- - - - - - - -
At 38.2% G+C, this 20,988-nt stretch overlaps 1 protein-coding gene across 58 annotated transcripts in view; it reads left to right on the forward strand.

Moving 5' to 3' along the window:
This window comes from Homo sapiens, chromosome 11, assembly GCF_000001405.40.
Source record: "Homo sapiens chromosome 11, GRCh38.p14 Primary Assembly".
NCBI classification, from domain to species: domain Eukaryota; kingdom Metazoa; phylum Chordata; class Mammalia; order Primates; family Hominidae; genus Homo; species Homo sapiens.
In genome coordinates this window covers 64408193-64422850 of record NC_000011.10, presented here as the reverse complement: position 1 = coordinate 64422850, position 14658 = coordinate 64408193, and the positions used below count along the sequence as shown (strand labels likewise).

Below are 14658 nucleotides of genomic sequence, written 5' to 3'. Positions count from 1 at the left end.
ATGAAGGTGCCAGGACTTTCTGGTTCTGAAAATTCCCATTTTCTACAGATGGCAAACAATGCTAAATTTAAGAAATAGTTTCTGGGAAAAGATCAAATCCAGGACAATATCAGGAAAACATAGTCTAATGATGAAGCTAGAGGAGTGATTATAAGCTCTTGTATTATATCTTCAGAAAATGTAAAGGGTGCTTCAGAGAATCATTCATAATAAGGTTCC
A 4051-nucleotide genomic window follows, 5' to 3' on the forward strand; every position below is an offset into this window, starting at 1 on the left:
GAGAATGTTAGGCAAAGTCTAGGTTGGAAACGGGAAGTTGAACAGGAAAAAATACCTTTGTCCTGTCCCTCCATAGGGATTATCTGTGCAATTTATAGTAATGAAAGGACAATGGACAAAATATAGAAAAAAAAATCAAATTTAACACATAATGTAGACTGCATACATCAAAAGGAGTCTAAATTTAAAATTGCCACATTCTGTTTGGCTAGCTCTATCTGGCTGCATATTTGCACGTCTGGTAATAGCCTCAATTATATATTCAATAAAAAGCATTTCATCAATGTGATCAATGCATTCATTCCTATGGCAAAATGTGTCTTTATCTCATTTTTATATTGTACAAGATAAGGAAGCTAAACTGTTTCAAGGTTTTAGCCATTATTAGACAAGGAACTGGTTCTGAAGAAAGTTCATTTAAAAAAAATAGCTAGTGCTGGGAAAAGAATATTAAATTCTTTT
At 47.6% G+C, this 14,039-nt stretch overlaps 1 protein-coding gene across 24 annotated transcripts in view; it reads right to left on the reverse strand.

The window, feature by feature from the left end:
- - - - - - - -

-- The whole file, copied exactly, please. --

At 38.2% G+C, this 20,988-nt stretch overlaps 1 protein-coding gene across 58 annotated transcripts in view; it reads left to right on the forward strand.

Moving 5' to 3' along the window:
This window comes from Homo sapiens, chromosome 11, assembly GCF_000001405.40.
Source record: "Homo sapiens chromosome 11, GRCh38.p14 Primary Assembly".
NCBI classification, from domain to species: domain Eukaryota; kingdom Metazoa; phylum Chordata; class Mammalia; order Primates; family Hominidae; genus Homo; species Homo sapiens.
In genome coordinates this window covers 64408193-64422850 of record NC_000011.10, presented here as the reverse complement: position 1 = coordinate 64422850, position 14658 = coordinate 64408193, and the positions used below count along the sequence as shown (strand labels likewise).

Below are 14658 nucleotides of genomic sequence, written 5' to 3'. Positions count from 1 at the left end.
ATGAAGGTGCCAGGACTTTCTGGTTCTGAAAATTCCCATTTTCTACAGATGGCAAACAATGCTAAATTTAAGAAATAGTTTCTGGGAAAAGATCAAATCCAGGACAATATCAGGAAAACATAGTCTAATGATGAAGCTAGAGGAGTGATTATAAGCTCTTGTATTATATCTTCAGAAAATGTAAAGGGTGCTTCAGAGAATCATTCATAATAAGGTTCC
A 4051-nucleotide genomic window follows, 5' to 3' on the forward strand; every position below is an offset into this window, starting at 1 on the left:
GAGAATGTTAGGCAAAGTCTAGGTTGGAAACGGGAAGTTGAACAGGAAAAAATACCTTTGTCCTGTCCCTCCATAGGGATTATCTGTGCAATTTATAGTAATGAAAGGACAATGGACAAAATATAGAAAAAAAAATCAAATTTAACACATAATGTAGACTGCATACATCAAAAGGAGTCTAAATTTAAAATTGCCACATTCTGTTTGGCTAGCTCTATCTGGCTGCATATTTGCACGTCTGGTAATAGCCTCAATTATATATTCAATAAAAAGCATTTCATCAATGTGATCAATGCATTCATTCCTATGGCAAAATGTGTCTTTATCTCATTTTTATATTGTACAAGATAAGGAAGCTAAACTGTTTCAAGGTTTTAGCCATTATTAGACAAGGAACTGGTTCTGAAGAAAGTTCATTTAAAAAAAATAGCTAGTGCTGGGAAAAGAATATTAAATTCTTTT
At 47.6% G+C, this 14,039-nt stretch overlaps 1 protein-coding gene across 24 annotated transcripts in view; it reads right to left on the reverse strand.

The window, feature by feature from the left end: